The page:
But more importantly is that while we are working to incorporate that first batch of feedback, something new coming in likely effects what we’re doing. It creates a two steps forward, one step back process, which is incredibly frustrating.
It doesn’t give us room to focus on making the best version of the piece, because we’re spending our time playing catch up with new notes. It also suggests that you’re throwing out possibilities without really considering the effect on us or on the project.
The better way to go is to create the notes list and add a just wondering list, which can include all the random thoughts you’ve gathered, but aren’t sure of. That gives us all the information at once so we can intelligently incorporate, or not, the ideas that will work.
Another thing to consider is that you may not realize the time involved in taking a look at a new thought. You may have thought of something during the night, sent a quick note, and forgotten about it.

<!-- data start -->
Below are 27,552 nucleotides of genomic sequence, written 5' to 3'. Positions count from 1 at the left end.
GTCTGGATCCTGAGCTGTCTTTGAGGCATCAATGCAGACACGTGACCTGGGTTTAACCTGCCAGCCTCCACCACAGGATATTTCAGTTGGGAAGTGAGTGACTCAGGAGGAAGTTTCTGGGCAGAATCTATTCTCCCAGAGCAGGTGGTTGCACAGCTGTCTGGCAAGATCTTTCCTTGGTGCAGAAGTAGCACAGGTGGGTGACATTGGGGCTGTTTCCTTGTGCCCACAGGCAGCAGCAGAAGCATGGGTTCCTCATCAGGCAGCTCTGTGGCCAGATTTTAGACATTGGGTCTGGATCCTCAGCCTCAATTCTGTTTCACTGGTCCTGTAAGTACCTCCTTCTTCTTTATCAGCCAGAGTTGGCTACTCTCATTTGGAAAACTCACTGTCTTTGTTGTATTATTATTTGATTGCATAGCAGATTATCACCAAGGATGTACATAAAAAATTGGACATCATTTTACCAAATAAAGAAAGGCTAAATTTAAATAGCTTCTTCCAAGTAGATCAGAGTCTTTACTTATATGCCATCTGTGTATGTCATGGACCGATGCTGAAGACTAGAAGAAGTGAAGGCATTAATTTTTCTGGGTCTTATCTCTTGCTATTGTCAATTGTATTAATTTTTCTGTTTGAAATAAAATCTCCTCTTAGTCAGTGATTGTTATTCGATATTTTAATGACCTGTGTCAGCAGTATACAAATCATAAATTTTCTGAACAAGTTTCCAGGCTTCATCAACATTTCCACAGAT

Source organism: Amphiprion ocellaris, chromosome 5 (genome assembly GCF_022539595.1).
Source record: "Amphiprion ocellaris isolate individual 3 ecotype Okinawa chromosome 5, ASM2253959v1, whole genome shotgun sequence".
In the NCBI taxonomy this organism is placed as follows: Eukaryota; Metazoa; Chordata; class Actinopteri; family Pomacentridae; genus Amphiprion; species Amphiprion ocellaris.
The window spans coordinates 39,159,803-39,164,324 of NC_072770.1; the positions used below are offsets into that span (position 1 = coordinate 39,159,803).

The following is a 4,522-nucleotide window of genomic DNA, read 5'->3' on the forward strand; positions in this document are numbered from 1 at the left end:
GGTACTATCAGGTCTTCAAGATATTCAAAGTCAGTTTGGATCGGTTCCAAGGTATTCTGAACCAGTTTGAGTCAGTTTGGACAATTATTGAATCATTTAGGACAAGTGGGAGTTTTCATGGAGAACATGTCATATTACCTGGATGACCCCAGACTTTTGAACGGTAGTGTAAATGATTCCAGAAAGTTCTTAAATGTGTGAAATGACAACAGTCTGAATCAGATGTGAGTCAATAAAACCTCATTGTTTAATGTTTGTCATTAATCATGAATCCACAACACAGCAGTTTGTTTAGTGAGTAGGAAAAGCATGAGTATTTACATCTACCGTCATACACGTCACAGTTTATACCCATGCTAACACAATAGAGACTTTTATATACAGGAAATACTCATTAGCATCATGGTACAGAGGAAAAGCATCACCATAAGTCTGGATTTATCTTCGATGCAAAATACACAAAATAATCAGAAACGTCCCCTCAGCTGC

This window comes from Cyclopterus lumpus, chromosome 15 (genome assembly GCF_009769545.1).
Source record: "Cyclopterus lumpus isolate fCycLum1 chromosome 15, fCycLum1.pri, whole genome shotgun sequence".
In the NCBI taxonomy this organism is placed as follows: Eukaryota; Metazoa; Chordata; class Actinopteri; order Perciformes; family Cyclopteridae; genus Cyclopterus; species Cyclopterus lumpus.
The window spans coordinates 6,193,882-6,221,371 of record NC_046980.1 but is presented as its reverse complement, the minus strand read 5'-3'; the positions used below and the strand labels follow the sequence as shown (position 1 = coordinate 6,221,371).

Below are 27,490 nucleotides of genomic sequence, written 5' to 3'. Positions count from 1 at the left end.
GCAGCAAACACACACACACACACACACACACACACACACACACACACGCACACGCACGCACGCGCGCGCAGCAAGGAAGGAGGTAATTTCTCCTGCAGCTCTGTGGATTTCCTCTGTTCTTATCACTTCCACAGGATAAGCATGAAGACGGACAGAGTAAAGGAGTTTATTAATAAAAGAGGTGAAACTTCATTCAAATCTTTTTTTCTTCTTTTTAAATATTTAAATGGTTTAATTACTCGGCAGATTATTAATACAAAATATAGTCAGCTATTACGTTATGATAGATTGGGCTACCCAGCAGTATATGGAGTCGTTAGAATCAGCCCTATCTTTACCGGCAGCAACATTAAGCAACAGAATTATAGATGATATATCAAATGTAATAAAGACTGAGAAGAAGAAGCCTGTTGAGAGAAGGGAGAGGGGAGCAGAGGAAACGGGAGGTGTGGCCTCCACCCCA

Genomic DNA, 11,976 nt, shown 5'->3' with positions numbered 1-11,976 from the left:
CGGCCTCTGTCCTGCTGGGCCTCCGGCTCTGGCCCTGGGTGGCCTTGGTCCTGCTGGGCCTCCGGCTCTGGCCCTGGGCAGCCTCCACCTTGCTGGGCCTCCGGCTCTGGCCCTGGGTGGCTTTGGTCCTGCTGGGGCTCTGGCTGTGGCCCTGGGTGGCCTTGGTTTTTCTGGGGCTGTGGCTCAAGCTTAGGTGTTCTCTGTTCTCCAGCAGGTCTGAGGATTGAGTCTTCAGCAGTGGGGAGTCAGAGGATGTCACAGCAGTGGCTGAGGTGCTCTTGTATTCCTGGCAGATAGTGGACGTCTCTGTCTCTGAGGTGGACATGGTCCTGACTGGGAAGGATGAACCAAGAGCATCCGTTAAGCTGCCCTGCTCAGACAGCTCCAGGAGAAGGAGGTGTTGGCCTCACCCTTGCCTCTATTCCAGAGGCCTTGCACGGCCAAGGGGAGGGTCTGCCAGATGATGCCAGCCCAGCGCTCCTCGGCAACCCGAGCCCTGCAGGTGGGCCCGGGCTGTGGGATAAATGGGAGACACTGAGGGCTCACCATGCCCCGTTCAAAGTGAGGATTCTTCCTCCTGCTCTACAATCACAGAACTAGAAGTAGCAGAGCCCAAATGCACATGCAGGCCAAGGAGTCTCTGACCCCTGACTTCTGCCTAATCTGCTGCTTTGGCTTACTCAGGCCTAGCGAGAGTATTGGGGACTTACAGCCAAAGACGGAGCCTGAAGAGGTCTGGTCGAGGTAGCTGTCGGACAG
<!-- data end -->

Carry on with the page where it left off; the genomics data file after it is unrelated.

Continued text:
We may, then, have to spend a few days just to see if that thing is possible, while you may not have realized the time that would be involved. This is why the best way to give feedback is a conversation followed by an email listing the fruits of that dialogue for both parties. The call is necessary because we all get to be heard and have the opportunity to ask and answer questions. The list is necessary because we each may remember the conversation differently.